After the big Brooklyn brawl a couple days ago between Hillary and Bernie, and knowing what the polls are saying about the Bernie movement’s uphill climb to win in NY three days from now, I’ve been surprised that I’ve found myself feeling much less anxious than I’ve been just prior to other big elections over the last few months. Thinking about it I’ve figured out why.
The Sanders movement has already won some very big victories. It has shown that there is a massive constituency for unapologetic, strongly progressive politics. It has shown that someone who calls himself a democratic socialist can win the support of a majority of the US electorate and people, as shown by polls going back months. It has strengthened issue-based movements while simultaneously bringing forward a multi-issue platform that helps us all see the intersectionality among them.
In other words, Bernie and the movement which has rallied in support of his candidacy has transformed US politics. The political revolution is growing and deepening, and it is here to stay.
This is a very, very big deal. It is something to celebrate.
Does it matter whether Bernie or Hillary wins the nomination? Absolutely. A Bernie victory would reverberate throughout the world, give a huge shot in the arm to movements everywhere struggling for justice, human rights and a stable and healthy climate and environment.
However, Bernie himself has spoken often about the limits of Presidential powers. Typical were these words as quoted in an article, “Bernie’s Way,” in the Feb. 8, 2016 issue of Slate: “Do you think you beat them [referring to the Koch brothers] just by electing a president?” he continued. “We need a mass movement of people who stand up and fight back, and that’s what this campaign is about.”
We should all do whatever we can to help Bernie win the Democratic Party nomination in late July. If he wins in New York on Tuesday it would be very YUGE. If he loses by a very close vote, that will not be good news for Hillary given her many NY advantages, including that it is a closed primary and you needed to change your registration to Democrat six months ago (!) to be able to vote in Tuesday’s Democratic primary.
But if Bernie ultimately lose the nomination battle, there is much that he can do to keep building the Bernie movement. He can do this even if he supports Clinton over Trump or Cruz, which he has said he will do, and which is not surprising.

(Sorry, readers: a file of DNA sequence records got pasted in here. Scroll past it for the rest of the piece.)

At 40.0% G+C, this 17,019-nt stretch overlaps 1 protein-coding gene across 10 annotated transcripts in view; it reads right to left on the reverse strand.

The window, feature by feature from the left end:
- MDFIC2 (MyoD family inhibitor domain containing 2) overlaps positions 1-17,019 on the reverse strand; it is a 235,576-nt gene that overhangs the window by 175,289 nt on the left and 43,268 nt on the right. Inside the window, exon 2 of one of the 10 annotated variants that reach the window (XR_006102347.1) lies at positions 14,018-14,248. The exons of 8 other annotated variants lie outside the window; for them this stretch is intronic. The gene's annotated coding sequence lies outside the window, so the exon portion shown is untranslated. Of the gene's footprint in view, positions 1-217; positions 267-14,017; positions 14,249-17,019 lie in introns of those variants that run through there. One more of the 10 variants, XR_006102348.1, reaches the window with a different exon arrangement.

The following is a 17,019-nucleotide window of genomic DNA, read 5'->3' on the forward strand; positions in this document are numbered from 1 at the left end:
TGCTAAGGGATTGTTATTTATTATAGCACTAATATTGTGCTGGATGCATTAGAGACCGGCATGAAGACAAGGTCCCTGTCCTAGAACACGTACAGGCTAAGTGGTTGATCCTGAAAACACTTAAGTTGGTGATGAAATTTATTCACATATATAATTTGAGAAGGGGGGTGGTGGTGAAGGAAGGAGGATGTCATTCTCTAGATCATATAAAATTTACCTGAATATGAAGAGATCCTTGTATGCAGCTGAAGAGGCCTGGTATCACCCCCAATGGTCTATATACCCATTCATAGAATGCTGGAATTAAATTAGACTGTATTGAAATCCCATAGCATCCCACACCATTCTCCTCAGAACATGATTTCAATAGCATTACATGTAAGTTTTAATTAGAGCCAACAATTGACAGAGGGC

Not all who support Bernie will do that, but I’m sure a big majority will. Faced with the choice of Hillary or Trump/Cruz, and given the long-term, disastrous impacts as far as the Supreme Court, on our severely stressed climate and on other issues if a Republican wins the Presidency, this is a rational and understandable choice, given the reality of our winner-take-all, non-proportional, big-money-dominated, US electoral system.
What could no-longer-a-candidate Bernie do leading up to the November election? He could travel the country, speaking about the issues the way that he has while urging people to vote for progressives down-ballot and Clinton for President. Perhaps he could take a version of the Noam Chomsky position on who to vote for for President: vote Hillary in states where it’s a close election but in states where either Clinton or the Republican is virtually certain to win, vote your conscience, including consideration of the Green Party candidate. He could talk about his intention to keep building the Bernie movement after the election.
Bernie would do this not as an arm of the Clinton campaign but essentially independently, financed by the same source—the people—that has financed his campaign up to now.
He could talk about the need, next year, for a coming together of the Bernie movement into an organized independent political force that would involve progressive Democrats, independents like him, leaders out of organizations based in communities of color, the women’s and lgbt movements, climate and climate justice activists, labor and community-based groups, young people and more. He could solicit ideas from the grassroots of the movement about how we should organize ourselves nationally and be supportive of local and state initiatives to build on-going Bernie movement groupings.